The most interesting thing to me is how Chicago wears the corruption and history of corruption as a sort of badge of honor,” Cumming said. “Most cities dodge it, and keep it quiet. But it seems there’s a different set of rules for Chicago. It’s not being glossed over but very out in the open. And I like that.
How about you guys? Do you like that Chicagoans seem to flaunt the corruption here like some sort of tourist attraction? Or is this something we should be ashamed of?
The problem with my generation is that we are hellbent on defining ourselves within a society that puts great emphasis on success but cannot provide the political or economic context for a stable career path. It’s a belabored but relevant argument.
This chat between Mike Arrington and Jeff Jarvis is interesting (entertaining?) for a few reasons, but the thing that struck me the most is when Jeff asks Mike early on whether he considers himself a journalist. He comes back to it at the end of the talk as well.
Mike of course replies no, he’s not a journalist and when Jeff presses him on why not, he gives what seems like a satisfactory answer. He says that journalists are “priests” and that he’s not interested in being part of that. He has a valid point, but so does Jeff when he asks Mike:
“Why not take it over? Why not say that you’re a new kind of journalist?”
Mike maintains that he doesn’t need to do that. Hey, it’s up to him. But to the rest of you I say: PLEASE come into journalism and take it over.
Please come into journalism from non-journalistic backgrounds.
Please come into journalism with radical ideas on how to transform and improve the industry.
Please come into journalism with an open desire to advocate, if you have one.
Please come into journalism from blogging. No matter what anyone tells you, they are not two separate activities.
Please come into journalism with a burning need to be radically transparent. You should want to tell your audience nearly everything.
Please come into journalism understanding that you are not giving a sermon, but rather hosting a party where everyone can discuss their views.
Please come into journalism with the knowledge that your audience, while they may not choose to practice journalism themselves, often know more than you.
Please come into journalism with an understanding of the business side of things and have no discomfort talking about money.
Please come into journalism knowing full well that the value of being authentic, responsive and engaging will benefit you even more than it benefits your audience.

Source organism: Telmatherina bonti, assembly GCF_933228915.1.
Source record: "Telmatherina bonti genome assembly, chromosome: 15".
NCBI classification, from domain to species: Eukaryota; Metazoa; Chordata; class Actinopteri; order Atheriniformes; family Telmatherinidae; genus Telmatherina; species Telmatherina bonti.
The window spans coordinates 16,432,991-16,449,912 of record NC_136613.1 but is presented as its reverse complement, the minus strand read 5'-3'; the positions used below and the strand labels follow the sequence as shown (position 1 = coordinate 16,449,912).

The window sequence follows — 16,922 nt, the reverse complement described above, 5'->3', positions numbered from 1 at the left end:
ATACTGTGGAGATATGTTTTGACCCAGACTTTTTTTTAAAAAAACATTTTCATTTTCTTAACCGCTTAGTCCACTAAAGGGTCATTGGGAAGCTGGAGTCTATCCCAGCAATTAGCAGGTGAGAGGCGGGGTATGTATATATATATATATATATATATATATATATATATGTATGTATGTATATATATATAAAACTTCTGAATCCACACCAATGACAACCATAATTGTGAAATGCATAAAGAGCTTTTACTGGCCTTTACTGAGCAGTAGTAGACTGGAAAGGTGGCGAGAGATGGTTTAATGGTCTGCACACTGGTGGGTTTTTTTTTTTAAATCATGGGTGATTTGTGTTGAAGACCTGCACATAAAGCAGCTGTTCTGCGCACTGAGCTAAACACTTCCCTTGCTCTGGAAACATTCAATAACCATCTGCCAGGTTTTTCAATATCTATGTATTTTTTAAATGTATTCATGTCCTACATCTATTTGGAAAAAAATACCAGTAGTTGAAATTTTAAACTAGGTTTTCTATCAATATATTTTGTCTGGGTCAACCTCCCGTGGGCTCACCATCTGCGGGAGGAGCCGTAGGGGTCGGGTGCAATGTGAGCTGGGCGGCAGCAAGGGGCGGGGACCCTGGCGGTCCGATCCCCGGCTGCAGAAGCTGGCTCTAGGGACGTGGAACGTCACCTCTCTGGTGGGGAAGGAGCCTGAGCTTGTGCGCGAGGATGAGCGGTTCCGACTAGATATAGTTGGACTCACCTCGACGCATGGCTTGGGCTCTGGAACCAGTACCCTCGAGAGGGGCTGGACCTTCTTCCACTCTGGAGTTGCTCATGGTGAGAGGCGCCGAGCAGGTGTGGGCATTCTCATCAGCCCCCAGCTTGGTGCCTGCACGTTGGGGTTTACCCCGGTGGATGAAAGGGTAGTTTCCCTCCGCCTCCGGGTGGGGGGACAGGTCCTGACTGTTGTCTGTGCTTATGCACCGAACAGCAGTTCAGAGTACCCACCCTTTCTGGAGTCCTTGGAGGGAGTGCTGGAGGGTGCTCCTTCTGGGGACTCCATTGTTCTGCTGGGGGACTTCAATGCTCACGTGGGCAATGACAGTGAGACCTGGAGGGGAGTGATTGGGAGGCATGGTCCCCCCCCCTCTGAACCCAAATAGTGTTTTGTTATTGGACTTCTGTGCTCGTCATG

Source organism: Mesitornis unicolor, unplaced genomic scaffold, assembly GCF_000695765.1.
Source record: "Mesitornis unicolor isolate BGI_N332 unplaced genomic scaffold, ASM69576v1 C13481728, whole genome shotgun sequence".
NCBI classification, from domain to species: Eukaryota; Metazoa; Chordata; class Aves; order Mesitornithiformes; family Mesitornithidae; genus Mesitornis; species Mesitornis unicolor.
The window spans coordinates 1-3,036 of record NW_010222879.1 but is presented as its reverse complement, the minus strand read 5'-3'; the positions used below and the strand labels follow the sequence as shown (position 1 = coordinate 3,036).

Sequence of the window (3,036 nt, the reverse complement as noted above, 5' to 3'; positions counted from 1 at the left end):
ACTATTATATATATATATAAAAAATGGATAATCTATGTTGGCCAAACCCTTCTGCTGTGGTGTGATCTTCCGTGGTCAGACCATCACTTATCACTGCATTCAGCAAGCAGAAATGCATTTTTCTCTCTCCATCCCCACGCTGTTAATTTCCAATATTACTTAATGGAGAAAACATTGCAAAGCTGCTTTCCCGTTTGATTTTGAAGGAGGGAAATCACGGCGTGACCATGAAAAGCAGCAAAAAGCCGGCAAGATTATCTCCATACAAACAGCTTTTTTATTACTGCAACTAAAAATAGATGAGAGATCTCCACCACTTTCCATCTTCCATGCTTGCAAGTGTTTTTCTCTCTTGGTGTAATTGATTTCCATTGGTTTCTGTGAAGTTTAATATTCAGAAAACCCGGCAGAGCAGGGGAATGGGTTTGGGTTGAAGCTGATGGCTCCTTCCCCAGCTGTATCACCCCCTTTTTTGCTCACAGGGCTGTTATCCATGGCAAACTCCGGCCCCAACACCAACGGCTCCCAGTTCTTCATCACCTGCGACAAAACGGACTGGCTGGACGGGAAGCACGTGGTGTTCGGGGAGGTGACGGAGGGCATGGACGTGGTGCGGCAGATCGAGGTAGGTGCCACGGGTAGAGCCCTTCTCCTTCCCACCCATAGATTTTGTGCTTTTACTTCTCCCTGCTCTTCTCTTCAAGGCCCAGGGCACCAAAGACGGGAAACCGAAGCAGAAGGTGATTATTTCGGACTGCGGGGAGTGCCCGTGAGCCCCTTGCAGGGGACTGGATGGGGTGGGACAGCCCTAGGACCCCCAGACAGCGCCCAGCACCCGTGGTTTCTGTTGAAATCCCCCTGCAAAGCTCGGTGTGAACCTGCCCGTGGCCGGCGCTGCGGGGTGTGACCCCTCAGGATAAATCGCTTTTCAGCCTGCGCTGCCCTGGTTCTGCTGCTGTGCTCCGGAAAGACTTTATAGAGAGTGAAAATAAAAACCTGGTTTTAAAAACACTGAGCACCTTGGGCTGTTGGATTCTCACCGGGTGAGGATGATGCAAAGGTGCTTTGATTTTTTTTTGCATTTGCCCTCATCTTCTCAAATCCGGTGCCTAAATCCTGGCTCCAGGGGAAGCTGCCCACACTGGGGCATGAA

Please come into journalism with no preconceptions.
Please come into journalism expecting to work hard and be judged on the merit of your work which you will expect to be judged not with prizes, but with expanding readership, bringing to light an important issue, creating a community, making more money for your news org, etc.
Please come into journalism with the notion that this is a public service and thus not necessarily a means of securing a house, a car and a European vacation.
Please come into journalism with a commitment to draw back the curtain on your work and show your audience how you go about it. I promise they will respect you more, not less.
Please come into journalism and take it over. Mike Arrington doesn’t want to and that’s fine. But you can make a different decision. The industry desperately needs it and it needs you.
It’s funny because it’s true. Check out the other comics too, k? here’s the link once more for you lazy types http://www.graphicbuzz.net/2010/08/30-funny-illustrations-about-simple.html
Big hat tip for finding this goes to the incomparable Sam Abernethy: http://samanthaabernethy.wordpress.com/
When journalists apply for jobs today, they’re usually given some kind of writing test. Certainly the people hiring them will look at their clips. Everybody cares about how good a writer you are. So long as you write well, it seems, that’s all that matters.
But if I were hiring, the first thing I’d look at would be the prospective employee’s Twitter feed. What are they linking to? What are they reading? If they’re linking to great stuff from a disparate range of sources, if they’re following smart people on Twitter, if they’re engaged in the conversation — that’s hugely valuable. More valuable, in fact, than being able to put together an artfully-constructed lede.